This is what happens to your body if you don’t get enough sun

People bask in the sunshine in Castle Park, Bristol (BEN BIRCHALL/PA)

Who doesn't enjoy a good sofa day? Tucked up with a duvet and your favourite TV series.

During the coronavirus pandemic, we've all become experts at staying indoors (well, apart from certain government advisers, that is...)

Anyway, it turns out that (surprise, surprise) the sun is truly good for your health.

As Life Noggin explains in the below video, fresh air and daylight give you a good dose of vitamin D.

While, many vitamins can be obtained via food and drink, vitamin D is absorbed by your skin through sunshine.

If you aren't getting enough yays then you'll be definitely lacking those key nutrients, unless you are consuming a considerable amount in your diet.

You might be asking why do I need so much vitamin D? My skin looks ok to me. Well, vitamin D helps keep your bones strong and can help protect you against diabetes and cardiovascular diseases.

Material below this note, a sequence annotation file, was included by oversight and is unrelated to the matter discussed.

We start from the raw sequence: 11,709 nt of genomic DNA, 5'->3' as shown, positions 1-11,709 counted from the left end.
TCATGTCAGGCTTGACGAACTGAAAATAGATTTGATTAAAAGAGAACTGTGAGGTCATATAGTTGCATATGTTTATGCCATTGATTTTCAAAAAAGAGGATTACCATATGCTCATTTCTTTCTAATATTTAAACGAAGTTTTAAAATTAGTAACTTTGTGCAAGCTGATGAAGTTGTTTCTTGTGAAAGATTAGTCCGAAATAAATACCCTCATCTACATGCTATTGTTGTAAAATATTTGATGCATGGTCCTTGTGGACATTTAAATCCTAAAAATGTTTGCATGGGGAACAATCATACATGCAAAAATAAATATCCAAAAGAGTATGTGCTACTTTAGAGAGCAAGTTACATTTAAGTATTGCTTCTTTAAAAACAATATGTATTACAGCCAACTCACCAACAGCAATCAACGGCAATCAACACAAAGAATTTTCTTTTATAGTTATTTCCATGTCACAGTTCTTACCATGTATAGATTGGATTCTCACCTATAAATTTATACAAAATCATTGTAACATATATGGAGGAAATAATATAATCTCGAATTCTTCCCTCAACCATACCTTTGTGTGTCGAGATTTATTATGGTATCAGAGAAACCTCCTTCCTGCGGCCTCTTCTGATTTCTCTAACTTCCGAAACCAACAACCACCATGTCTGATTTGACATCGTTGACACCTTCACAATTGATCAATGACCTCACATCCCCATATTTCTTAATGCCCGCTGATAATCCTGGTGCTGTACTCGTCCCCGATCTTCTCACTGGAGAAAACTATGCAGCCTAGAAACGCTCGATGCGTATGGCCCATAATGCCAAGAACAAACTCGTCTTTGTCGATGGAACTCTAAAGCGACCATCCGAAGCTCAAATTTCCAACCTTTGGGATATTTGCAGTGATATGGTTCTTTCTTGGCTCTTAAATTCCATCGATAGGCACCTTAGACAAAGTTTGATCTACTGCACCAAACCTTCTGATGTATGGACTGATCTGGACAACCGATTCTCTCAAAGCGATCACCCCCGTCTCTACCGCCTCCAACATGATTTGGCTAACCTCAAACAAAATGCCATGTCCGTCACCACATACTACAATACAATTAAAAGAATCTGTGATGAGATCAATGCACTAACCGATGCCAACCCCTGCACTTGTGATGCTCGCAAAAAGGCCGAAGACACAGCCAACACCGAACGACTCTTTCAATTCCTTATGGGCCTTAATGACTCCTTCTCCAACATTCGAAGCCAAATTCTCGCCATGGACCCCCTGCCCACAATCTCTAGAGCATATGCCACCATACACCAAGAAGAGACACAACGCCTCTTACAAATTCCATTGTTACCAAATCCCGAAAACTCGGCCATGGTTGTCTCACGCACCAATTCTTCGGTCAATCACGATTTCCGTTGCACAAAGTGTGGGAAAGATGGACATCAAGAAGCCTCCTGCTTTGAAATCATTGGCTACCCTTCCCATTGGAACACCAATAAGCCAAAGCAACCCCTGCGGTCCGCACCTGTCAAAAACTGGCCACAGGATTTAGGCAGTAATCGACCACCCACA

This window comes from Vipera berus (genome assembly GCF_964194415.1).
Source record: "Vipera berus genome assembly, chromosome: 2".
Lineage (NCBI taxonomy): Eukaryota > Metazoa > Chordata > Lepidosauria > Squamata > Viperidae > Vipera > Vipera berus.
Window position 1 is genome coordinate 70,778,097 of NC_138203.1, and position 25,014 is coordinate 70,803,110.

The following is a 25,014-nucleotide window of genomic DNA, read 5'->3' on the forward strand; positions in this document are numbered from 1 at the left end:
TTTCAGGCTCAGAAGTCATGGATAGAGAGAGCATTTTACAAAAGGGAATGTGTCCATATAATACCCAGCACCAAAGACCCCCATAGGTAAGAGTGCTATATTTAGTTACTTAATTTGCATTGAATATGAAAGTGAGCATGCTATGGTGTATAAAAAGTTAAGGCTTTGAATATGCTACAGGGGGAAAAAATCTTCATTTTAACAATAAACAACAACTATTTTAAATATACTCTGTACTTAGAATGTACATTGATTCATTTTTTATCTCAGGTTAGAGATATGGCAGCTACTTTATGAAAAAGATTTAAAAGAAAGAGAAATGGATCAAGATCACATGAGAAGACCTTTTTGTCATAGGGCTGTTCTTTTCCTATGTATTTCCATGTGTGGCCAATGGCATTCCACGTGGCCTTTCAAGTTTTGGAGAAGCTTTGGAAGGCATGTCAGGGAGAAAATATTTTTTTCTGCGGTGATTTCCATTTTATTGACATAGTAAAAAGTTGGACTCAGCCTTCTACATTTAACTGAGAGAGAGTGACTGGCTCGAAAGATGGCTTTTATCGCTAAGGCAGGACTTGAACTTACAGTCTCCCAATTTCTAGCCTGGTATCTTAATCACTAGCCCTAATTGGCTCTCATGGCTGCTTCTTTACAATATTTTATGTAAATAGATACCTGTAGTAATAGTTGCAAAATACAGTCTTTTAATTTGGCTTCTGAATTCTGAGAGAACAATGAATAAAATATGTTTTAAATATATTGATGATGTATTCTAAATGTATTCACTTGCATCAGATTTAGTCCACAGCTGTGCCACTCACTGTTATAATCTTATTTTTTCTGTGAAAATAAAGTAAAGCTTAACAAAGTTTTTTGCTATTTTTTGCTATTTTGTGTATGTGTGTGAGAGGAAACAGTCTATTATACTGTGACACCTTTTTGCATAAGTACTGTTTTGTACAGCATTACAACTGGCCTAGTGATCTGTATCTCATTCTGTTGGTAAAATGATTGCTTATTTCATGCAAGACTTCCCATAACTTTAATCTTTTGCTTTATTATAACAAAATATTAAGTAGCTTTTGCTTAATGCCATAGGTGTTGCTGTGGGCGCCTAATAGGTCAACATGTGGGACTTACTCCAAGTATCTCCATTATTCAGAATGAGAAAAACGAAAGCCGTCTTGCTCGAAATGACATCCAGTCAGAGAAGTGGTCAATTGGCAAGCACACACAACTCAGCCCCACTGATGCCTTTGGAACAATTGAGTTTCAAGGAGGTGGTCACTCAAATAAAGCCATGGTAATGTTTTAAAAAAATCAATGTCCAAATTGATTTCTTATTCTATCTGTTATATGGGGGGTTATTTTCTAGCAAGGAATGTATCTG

Poor amounts of the vitamin in your system may lead to bad bone health.

Beyond nutrients, the sun can improve your overall mood and can even lower blood pressure as the sun alters nitric oxide in your blood.

Lower blood pressure, means less chance of heart disease.

There are some setbacks to the sun though, such as obvious things like sunburn and over exposure to natural light, which can damage the skins immune system.

Ultraviolet rays are also an issue so make sure you are properly protected if you are going outside to enjoy the hot ball of glowing gas in the sky.

Wear sunscreen.

The Conversation (0)